How to Fold a Jewish Prayer Shawl

by Stacie Borrello

Jews have a special garment, called a tallit, that they wrap around their bodies during their prayer ritual. The fringes along the tallit's outer edge, called tzitzit, are especially significant. The biblical book of Numbers commands the Israelites to wear garments with fringes as a symbolic reminder of the commandments in the Torah. While tallits are typically worn only during morning prayer, a notable exception is on Yom Kippur. During this important Jewish celebration, Jews wear their tallit during the night service of Kol Nidrei as an additional show of reverence for the holy day.

Step 1

Kiss the tallit strands, or tzitzit, before removing the shawl to show your love for the Jewish mitzvah, or commandments. Then, remove the tallit with your non-dominant hand to demonstrate your reluctance to part with it.

Step 2

Fold the tallit in the same way you unfolded it, along the existing creases. It is important to fold your tallit alone -- if someone else helps you, you could risk your good fortune, according to Jewish beliefs. Start by folding the garment in half lengthwise, making sure the corners match neatly. Then, fold it in half again along the middle crease. Finally, fold it in half once more so it is in the shape of a rectangle that drapes easily over your shoulder.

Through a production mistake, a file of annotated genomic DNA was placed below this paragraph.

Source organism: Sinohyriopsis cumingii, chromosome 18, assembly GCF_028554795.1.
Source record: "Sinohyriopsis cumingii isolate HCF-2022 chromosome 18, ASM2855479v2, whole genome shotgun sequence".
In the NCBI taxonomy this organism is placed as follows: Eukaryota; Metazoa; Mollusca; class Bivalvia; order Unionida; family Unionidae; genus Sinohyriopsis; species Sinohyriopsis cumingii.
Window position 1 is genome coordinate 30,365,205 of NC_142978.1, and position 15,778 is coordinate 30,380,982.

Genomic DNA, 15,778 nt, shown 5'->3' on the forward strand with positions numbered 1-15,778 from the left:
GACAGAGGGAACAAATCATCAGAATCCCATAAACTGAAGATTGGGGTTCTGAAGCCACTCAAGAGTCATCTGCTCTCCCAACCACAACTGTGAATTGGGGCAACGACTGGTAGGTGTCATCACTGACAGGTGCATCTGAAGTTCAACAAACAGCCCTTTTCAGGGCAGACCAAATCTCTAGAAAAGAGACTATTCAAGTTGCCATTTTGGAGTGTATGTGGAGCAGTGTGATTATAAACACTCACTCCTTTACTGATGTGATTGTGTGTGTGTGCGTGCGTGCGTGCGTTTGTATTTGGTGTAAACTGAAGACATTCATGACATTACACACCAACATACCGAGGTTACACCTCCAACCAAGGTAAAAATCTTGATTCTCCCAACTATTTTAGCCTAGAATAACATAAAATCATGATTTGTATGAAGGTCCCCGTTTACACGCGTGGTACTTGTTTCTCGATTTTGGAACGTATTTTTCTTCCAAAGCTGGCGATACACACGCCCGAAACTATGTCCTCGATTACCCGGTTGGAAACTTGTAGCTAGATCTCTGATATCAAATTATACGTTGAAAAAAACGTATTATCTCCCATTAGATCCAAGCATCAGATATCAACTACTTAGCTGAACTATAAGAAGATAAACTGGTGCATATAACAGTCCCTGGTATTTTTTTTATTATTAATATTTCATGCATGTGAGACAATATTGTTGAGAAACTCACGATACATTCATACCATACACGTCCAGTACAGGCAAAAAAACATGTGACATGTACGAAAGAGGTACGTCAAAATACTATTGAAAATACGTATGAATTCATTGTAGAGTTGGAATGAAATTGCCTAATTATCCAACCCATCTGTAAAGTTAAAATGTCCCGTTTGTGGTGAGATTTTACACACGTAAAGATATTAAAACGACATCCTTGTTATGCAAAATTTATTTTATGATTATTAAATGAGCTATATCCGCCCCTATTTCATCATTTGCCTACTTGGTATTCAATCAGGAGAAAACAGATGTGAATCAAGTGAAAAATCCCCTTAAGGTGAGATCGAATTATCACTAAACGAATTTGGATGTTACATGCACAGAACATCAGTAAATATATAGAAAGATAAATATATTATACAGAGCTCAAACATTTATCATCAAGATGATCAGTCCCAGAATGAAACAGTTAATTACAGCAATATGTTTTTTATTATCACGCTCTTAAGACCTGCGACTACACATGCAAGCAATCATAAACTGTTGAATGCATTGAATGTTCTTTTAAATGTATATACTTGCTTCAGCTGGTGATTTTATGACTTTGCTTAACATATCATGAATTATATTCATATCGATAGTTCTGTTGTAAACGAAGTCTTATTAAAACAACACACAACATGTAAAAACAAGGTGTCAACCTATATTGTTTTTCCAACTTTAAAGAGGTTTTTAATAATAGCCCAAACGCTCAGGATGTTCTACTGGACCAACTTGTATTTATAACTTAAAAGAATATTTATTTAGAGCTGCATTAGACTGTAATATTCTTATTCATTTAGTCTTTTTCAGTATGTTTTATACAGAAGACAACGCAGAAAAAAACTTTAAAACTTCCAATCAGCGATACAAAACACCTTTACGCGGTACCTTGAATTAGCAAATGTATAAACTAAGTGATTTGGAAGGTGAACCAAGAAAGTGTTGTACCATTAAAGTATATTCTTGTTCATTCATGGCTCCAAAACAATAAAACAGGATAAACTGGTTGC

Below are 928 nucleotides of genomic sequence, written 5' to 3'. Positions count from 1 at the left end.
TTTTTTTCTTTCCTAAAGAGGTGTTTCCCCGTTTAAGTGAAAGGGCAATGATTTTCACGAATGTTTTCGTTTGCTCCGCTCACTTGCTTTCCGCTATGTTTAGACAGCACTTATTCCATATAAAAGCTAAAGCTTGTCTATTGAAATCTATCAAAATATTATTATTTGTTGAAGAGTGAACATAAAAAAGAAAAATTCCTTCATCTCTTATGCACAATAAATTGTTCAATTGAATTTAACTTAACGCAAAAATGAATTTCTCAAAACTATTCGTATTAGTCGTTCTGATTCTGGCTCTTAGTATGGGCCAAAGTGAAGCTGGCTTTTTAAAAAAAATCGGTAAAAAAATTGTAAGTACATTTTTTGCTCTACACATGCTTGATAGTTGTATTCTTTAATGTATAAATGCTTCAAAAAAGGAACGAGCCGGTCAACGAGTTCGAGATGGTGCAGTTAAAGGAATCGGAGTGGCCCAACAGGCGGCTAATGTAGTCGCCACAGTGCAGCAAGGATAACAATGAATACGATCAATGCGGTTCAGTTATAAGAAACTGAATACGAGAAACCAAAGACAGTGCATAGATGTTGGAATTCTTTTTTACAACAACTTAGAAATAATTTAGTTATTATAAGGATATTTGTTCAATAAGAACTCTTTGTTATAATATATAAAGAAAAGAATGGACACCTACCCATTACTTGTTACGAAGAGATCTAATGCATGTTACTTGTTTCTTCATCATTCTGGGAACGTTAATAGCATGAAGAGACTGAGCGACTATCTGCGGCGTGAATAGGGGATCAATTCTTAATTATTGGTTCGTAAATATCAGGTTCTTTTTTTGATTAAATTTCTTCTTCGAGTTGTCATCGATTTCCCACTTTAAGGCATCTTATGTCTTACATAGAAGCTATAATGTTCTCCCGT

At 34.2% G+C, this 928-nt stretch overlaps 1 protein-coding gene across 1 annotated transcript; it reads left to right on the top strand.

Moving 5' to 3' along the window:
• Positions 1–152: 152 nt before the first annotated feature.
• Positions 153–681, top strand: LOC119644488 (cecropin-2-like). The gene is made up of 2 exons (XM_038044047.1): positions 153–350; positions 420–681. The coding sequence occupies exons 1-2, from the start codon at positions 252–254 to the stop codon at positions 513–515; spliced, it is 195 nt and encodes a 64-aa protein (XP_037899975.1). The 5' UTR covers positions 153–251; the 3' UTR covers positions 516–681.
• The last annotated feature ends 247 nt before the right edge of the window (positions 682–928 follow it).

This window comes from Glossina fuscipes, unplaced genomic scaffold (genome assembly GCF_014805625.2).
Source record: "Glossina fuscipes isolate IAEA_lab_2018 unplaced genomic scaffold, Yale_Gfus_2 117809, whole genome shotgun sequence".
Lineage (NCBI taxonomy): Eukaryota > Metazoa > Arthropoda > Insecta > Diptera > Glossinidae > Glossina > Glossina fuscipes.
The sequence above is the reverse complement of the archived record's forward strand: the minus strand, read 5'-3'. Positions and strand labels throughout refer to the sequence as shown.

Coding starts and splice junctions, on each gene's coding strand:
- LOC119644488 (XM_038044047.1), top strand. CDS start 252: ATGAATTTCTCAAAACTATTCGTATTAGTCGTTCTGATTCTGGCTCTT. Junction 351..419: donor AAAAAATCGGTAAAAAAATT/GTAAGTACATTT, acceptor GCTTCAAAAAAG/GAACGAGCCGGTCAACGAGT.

Step 3

Return the tallit to its bag for safe-keeping. If you unfold it to wear it again the same day, you must say an additional blessing before donning it.


  • Do not leave the tallit unfolded overnight. If you do forget to fold and put it away, make sure to shake it out before wearing it the next morning.

    Fold your tallit in the normal way on Shabbat. Although some scholars have suggested folding the shawl in a different way, not along its usual creases, on the Sabbath, it is fairly well accepted that Jews can fold their tallit the normal way without breaking Shabbat rules.

Photo Credits

  • Comstock/Comstock/Getty Images

About the Author

Stacie Borrello began her writing career in 1998 at her college newspaper, where her reporting earned her a Southwestern Journalism Congress award. She also taught in Asia and developed conferences for university executives before serving as senior editor of technical trade journals. Borrello specializes in SEO website content and marketing copy for businesses. She holds a Master of Arts from St. John's College.